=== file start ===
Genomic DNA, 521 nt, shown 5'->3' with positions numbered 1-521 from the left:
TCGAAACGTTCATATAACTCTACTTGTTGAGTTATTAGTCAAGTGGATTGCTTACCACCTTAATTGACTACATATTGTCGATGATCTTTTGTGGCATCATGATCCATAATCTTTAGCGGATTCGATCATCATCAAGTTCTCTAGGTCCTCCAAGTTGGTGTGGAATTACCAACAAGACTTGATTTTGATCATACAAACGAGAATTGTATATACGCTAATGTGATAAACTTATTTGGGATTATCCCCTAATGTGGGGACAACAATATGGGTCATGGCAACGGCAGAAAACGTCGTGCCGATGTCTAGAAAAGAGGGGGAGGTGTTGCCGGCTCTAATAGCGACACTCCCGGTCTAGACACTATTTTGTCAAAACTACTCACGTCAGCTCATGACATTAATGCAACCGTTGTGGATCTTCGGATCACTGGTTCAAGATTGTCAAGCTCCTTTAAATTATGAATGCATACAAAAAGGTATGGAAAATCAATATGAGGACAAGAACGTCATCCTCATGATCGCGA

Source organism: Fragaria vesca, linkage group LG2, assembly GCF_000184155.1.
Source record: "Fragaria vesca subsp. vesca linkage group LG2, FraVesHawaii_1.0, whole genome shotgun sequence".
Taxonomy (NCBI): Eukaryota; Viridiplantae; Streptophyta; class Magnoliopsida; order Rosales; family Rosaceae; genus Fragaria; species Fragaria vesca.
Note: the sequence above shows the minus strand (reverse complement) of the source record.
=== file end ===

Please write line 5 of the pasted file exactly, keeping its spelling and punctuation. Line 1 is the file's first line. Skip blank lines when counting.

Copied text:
Taxonomy (NCBI): Eukaryota; Viridiplantae; Streptophyta; class Magnoliopsida; order Rosales; family Rosaceae; genus Fragaria; species Fragaria vesca.